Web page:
After 10 hours, He was among the last 10 people to kiss the finish line.

The New York City Marathon was not his first marathon. In April this year, King completed the Boston Marathon and participated in a Ironman 70.3 competition in Georgia in September.

King is going to retire from the military and leave Walter Reed in July, 2015. He plans to run about 400 miles from Walter Reed to North Carolina in two and a half months to raise funds for a new home.


James Nachtwey is a TIME contract photographer, documenting wars, conflicts and critical social issues.

Ye Ming is a contributor to TIME LightBox. Follow her on Twitter and Instagram.

With reporting by Olivia B. Waxman from Bethesda, Md.

See TIME’s #TIMEVets project.


TIME the backstory

Photojournalism Daily: Oct. 21, 2014

Photojournalism Daily is a compilation of the most interesting photojournalism found on the web, curated by Mikko Takkunen

Today’s daily Photojournalism Links collection highlights Moises Saman’s project, Discordia: Arab Spring. The Magnum photographer has charted the Middle East tumult for the past four years for some of the most renown publications in the world, but this collection is more of a personal exploration of that time. Discordia includes many outtakes and quieter pictures which originally went unpublished as well as fascinating photo collages made by artist Daria Birang that explore gestures repeated throughout Saman’s Arab Spring work. The photographer was just awarded the W. Eugene Smith fellowship to continue the project.


Moises Saman: Discordia (The New Yorker Photo Booth)

JeongMee Yoon: The Pink or Blue Project (The New York Times Lens) Mesmerizing photographs of South Korean girls and boys surrounded by all of their childhood belongings: pink for girls and blue for boys.

Bruce Gilden: The Face of Camden (Vice) Portraits of men who have turned their lives around, in a city declared one of the most dangerous in America.

Stephen Dupont: Veterans in Their Own Words (Time.com) Polaroid portraits of U.S. Marines in Afghanistan.

What every storyteller needs to know (Storehouse.co) Some of the photographers and photo editors who recently taught at Eddie Adams workshop share their advice to young photojournalists.


Photojournalism Links is a compilation of the most interesting photojournalism found on the web, curated by Mikko Takkunen, Associate Photo Editor at TIME. Follow him on Twitter @photojournalism.


TIME the backstory

#TIMEvets: Share Your Stories and Photos of Inspiring Veterans

TIME has launched #TIMEvets, a four-week special project that will explore the profound effects of war – both on those who serve and the people who support them – through the stories of our country's veterans

TIME has launched #TIMEvets, a four-week special project that explores the profound effects of war—both on those who serve and the people who support them—through the stories of veterans of the Iraq and Afghanistan wars, as well as Vietnam, Korea and World War II.

These stories—both inspiring and harrowing—highlight the personal costs and enduring consequences when nations and politicians decide to go to war.

3T
Peter van Agtmael—Magnum for TIME

“After coming back from deployment in Fallujah, I thought I was adjusting fine,” says Roman Baca, a U.S. Marine veteran. “I found a good job, bought a condo, got serious with my girlfriend. However, she had to sit me down and say, ‘You’re angry. You’re depressed. You’re anxious. Some people are really afraid of you.'”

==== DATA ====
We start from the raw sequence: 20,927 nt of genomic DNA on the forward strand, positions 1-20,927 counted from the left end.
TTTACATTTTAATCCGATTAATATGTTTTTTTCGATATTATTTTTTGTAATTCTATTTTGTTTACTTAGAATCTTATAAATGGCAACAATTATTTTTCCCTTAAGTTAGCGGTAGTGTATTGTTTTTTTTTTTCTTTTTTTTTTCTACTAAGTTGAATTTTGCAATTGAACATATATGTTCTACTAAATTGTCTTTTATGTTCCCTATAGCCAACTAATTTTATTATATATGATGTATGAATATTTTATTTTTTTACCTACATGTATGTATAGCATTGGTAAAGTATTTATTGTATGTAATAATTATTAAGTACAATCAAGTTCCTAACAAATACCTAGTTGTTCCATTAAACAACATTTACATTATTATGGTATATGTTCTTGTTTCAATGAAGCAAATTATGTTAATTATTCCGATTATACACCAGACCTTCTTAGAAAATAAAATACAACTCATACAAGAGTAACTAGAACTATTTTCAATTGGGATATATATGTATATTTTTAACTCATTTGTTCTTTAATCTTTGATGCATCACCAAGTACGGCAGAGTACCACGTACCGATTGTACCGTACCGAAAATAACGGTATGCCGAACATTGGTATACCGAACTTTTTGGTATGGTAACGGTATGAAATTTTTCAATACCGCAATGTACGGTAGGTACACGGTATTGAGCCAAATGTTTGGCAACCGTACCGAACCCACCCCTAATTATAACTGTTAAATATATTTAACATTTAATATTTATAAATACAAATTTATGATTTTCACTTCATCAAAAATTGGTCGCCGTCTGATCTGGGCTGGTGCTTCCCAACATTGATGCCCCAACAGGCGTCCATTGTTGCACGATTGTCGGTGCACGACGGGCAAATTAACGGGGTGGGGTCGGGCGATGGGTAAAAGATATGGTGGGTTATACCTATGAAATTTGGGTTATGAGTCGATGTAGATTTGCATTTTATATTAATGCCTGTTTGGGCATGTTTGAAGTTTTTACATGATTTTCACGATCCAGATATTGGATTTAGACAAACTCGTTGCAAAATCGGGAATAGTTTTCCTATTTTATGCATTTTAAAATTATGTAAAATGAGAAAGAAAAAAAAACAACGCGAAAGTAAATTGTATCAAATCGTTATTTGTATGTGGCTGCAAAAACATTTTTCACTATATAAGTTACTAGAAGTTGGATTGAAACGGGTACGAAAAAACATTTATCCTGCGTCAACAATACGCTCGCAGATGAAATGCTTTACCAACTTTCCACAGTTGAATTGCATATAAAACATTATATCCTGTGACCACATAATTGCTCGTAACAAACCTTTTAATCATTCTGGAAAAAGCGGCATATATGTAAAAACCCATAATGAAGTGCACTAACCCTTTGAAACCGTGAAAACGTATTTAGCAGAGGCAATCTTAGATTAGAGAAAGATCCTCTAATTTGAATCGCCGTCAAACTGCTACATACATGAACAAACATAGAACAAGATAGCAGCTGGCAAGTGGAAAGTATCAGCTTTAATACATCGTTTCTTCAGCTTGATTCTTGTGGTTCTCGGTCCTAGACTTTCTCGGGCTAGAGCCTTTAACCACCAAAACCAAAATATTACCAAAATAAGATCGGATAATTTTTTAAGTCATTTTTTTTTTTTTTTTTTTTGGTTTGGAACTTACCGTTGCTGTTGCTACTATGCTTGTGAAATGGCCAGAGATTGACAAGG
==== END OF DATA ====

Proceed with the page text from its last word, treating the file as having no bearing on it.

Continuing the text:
When U.S. Army veteran Steven Moore returned from Iraq, he got married, found a decent job and had a son shortly after that. “For maybe a year or so, things were going pretty good,” he says. “Then our second son was born, which turned my whole life upside down. When I saw both my kids together, the only thing I could see in their faces were these two little Iraqi boys hanging off the archway over the roadway leading into the town of Husaybah, who were executed for selling me sodas at the checkpoint and helping Americans—supposedly. I started having nightmares of people dropping out of the sky from nowhere, hanging from their necks.”

These stories are just two of the many TIME will publish ahead of Veterans Day 2014. We will also present new and original photographic essays by Balazs Gardi, David Guttenfelder, Peter van Agtmael and Nina Berman, among many others.

But we’re also looking for your own testimonies and photographs.

Are you a war veteran, or do you know a vet whose story has inspired you? Submit your pictures through Instagram, using the hashtag #TIMEvets. The best submissions—as chosen by TIME.com photo editors—will appear on the TIME Vets website.


TIME movies

How Fury‘s Director Made the WWII Film as Realistic as Possible

Columbia Pictures

Director David Ayer met with vets to learn what life in a tank was really like

Perhaps more than any other historical event, World War II has provided fodder for Hollywood. From The Bridge on the River Kwai to Saving Private Ryan to Schindler’s List, directors keep turning to “the good war.” This year alone, Fury (in theaters this weekend), Imitation Game and Unbroken all feature World War II heroes and will all battle for Oscar buzz.

Fury director David Ayer, who is a veteran himself, wanted to distinguish his World War II film with an air of authenticity. The movie takes on a single day in April 1945, when the Allies had for all intents and purposes beaten Germany. But American soldiers were still fighting on the front and, some would argue, needlessly dying. Calling into question the glory of war, Ayer and the movie’s actors—including Brad Pitt, returning to the time period he visited in Inglourious Basterds—met with veterans to get more intimate details on the challenges of fighting in a tank crew, the Credits reports.

According to the vets, the life expectancy of a tank crew member was only six weeks. Ayer incorporated this and other details he learned from veterans into the movie, like that every fifth bullet from a gun’s machine is a tracer, which is ignited with a burning powder that glows brightly so the shooter can follow the trajectory of the bullet with the naked eye. The actors also learned that the soldiers would differentiate between outgoing and incoming artillery by the whistling sound a projectile make when coming towards you (but not away from you).

Read about the connection between reality and another WWII movie, The Monuments Men, here in TIME’s archives: George Clooney’s Art of War

[The Credits]